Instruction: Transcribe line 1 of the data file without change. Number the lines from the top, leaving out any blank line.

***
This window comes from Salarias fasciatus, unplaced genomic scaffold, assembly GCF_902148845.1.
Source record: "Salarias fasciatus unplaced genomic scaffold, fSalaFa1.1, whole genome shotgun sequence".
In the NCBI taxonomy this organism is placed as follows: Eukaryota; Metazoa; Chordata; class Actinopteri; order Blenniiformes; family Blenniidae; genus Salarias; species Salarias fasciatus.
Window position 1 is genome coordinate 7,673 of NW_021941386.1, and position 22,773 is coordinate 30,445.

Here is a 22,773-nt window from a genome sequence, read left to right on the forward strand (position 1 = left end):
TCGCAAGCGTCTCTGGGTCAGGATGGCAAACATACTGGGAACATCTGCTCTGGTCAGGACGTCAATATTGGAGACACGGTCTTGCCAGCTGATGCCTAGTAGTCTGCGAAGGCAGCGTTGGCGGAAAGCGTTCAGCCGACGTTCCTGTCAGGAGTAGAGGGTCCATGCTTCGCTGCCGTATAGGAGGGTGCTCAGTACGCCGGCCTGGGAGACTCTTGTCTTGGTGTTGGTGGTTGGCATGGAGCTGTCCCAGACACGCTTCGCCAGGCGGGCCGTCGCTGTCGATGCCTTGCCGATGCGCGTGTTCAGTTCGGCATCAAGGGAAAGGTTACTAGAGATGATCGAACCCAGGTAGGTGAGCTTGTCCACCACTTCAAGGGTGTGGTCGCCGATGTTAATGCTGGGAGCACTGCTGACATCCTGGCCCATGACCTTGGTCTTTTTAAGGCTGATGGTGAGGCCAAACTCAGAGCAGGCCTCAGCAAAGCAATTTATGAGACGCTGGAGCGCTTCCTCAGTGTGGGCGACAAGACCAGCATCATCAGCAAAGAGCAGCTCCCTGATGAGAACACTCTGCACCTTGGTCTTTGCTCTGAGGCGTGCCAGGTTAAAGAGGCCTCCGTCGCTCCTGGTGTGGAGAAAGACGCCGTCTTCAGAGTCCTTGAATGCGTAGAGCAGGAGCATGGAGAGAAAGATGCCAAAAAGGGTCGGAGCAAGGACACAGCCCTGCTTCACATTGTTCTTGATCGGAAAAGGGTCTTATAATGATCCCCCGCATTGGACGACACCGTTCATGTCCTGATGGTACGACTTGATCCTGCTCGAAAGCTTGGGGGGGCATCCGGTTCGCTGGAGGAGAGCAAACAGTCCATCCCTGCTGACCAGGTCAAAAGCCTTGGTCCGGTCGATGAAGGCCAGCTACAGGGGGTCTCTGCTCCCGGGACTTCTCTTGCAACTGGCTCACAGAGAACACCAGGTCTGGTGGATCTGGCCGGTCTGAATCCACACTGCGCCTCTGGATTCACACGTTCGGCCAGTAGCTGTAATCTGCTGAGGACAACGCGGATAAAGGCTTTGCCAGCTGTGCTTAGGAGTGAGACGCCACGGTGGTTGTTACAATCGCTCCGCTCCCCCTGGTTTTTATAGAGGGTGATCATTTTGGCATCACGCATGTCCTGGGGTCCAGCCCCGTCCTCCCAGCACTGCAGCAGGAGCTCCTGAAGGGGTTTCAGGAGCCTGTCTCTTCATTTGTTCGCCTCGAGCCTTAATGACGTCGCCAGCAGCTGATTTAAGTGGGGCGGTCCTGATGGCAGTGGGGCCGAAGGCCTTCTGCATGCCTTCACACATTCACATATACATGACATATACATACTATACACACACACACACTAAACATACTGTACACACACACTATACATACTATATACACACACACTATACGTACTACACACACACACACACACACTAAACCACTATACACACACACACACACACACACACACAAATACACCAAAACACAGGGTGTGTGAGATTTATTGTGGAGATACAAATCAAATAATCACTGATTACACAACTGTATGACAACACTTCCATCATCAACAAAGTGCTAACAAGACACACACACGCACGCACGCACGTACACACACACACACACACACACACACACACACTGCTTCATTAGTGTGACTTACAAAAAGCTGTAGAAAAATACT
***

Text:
This window comes from Salarias fasciatus, unplaced genomic scaffold, assembly GCF_902148845.1.